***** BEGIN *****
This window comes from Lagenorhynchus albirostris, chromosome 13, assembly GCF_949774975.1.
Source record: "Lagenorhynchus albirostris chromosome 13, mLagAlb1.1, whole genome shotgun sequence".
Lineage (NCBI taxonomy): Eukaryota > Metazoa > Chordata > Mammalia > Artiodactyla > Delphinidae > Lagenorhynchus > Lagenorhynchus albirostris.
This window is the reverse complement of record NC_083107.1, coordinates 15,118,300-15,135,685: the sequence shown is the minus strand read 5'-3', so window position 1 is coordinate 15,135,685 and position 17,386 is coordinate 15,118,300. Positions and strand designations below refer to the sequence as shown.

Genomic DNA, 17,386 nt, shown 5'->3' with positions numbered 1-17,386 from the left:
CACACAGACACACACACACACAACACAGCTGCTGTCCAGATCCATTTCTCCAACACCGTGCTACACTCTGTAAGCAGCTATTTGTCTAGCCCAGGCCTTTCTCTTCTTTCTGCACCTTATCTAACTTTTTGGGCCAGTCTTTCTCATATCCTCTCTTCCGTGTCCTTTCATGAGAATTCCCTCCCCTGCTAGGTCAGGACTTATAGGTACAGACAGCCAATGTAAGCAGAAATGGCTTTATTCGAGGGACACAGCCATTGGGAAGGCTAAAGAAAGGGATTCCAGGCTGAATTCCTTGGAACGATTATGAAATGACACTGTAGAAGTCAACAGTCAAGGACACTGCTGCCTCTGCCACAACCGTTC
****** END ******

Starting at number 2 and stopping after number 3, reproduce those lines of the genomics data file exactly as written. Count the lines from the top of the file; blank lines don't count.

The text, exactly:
Source record: "Lagenorhynchus albirostris chromosome 13, mLagAlb1.1, whole genome shotgun sequence".
Lineage (NCBI taxonomy): Eukaryota > Metazoa > Chordata > Mammalia > Artiodactyla > Delphinidae > Lagenorhynchus > Lagenorhynchus albirostris.